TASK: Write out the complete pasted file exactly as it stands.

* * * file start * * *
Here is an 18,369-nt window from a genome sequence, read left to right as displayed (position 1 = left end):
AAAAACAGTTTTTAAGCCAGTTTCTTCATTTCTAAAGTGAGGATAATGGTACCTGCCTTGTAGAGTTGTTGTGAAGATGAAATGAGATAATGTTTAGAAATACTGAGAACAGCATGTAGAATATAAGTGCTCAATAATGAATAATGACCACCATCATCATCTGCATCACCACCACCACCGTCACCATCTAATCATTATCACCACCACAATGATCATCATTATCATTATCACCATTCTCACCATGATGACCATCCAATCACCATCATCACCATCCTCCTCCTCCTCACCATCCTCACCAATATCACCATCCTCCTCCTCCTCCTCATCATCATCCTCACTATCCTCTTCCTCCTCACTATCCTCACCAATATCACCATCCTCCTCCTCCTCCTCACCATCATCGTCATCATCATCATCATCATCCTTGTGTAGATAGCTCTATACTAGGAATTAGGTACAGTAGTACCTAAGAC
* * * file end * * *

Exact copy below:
Here is an 18,369-nt window from a genome sequence, read left to right as displayed (position 1 = left end):
AAAAACAGTTTTTAAGCCAGTTTCTTCATTTCTAAAGTGAGGATAATGGTACCTGCCTTGTAGAGTTGTTGTGAAGATGAAATGAGATAATGTTTAGAAATACTGAGAACAGCATGTAGAATATAAGTGCTCAATAATGAATAATGACCACCATCATCATCTGCATCACCACCACCACCGTCACCATCTAATCATTATCACCACCACAATGATCATCATTATCATTATCACCATTCTCACCATGATGACCATCCAATCACCATCATCACCATCCTCCTCCTCCTCACCATCCTCACCAATATCACCATCCTCCTCCTCCTCCTCATCATCATCCTCACTATCCTCTTCCTCCTCACTATCCTCACCAATATCACCATCCTCCTCCTCCTCCTCACCATCATCGTCATCATCATCATCATCATCCTTGTGTAGATAGCTCTATACTAGGAATTAGGTACAGTAGTACCTAAGAC